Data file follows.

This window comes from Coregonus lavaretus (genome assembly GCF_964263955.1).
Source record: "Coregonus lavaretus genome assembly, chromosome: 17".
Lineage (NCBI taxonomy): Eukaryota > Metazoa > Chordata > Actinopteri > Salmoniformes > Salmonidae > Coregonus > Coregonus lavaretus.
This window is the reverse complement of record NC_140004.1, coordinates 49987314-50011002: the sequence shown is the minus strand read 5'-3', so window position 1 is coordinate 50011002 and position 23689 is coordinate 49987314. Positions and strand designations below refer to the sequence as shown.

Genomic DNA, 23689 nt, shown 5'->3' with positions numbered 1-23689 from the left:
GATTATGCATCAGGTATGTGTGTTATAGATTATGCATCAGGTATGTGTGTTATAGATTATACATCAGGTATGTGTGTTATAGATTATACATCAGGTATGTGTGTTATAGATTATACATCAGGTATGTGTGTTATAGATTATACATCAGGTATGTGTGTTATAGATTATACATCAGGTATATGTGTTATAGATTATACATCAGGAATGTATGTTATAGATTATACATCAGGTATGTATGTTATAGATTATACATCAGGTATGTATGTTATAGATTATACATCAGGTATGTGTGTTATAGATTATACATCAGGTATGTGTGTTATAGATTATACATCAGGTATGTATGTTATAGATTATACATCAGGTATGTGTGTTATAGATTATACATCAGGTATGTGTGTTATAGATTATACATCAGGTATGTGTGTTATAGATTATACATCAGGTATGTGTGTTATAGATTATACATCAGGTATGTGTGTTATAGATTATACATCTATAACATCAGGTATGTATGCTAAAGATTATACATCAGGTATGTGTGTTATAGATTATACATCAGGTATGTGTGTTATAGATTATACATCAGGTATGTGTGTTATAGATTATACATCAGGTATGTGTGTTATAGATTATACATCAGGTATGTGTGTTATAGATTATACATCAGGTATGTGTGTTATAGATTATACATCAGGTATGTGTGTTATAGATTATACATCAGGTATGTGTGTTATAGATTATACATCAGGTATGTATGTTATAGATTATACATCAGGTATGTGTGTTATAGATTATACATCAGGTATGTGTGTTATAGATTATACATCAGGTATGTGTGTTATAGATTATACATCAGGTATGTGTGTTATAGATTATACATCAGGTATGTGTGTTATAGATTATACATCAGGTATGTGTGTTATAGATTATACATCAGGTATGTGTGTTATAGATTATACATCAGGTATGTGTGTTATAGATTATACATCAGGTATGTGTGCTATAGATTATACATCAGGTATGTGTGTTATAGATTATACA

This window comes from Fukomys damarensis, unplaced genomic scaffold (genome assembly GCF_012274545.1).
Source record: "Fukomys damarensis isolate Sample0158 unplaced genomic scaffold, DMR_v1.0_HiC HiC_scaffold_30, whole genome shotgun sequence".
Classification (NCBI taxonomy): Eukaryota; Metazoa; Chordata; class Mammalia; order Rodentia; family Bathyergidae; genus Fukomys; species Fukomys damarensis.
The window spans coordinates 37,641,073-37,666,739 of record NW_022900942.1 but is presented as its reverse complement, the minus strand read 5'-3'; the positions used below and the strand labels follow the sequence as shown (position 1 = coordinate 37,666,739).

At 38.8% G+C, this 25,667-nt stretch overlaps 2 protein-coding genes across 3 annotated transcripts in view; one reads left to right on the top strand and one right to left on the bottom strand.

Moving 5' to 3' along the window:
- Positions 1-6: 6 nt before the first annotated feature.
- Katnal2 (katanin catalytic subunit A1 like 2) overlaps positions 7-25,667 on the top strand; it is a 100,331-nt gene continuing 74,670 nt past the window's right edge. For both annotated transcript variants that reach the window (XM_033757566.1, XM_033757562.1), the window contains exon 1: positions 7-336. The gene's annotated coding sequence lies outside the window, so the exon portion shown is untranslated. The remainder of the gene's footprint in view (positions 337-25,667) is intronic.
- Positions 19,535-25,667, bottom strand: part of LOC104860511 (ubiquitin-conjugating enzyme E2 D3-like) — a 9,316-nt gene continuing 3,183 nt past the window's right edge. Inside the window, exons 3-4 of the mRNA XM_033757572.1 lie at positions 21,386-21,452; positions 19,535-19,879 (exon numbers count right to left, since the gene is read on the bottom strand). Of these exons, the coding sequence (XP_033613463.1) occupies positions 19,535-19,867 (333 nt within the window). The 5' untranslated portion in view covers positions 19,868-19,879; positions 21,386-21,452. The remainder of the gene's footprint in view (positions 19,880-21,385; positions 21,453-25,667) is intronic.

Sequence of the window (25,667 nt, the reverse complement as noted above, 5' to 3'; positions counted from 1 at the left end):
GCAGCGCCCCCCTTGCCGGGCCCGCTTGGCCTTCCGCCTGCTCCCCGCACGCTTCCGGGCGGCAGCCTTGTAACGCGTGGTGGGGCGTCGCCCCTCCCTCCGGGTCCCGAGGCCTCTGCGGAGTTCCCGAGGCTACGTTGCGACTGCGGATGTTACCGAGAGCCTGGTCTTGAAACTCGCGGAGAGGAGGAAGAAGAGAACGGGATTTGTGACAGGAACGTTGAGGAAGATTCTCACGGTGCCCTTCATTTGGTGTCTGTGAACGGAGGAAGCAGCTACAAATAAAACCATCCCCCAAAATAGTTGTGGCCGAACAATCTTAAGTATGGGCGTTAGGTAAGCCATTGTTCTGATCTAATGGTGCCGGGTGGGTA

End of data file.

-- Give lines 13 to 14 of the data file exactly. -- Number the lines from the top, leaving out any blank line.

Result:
- Positions 1-6: 6 nt before the first annotated feature.
- Katnal2 (katanin catalytic subunit A1 like 2) overlaps positions 7-25,667 on the top strand; it is a 100,331-nt gene continuing 74,670 nt past the window's right edge. For both annotated transcript variants that reach the window (XM_033757566.1, XM_033757562.1), the window contains exon 1: positions 7-336. The gene's annotated coding sequence lies outside the window, so the exon portion shown is untranslated. The remainder of the gene's footprint in view (positions 337-25,667) is intronic.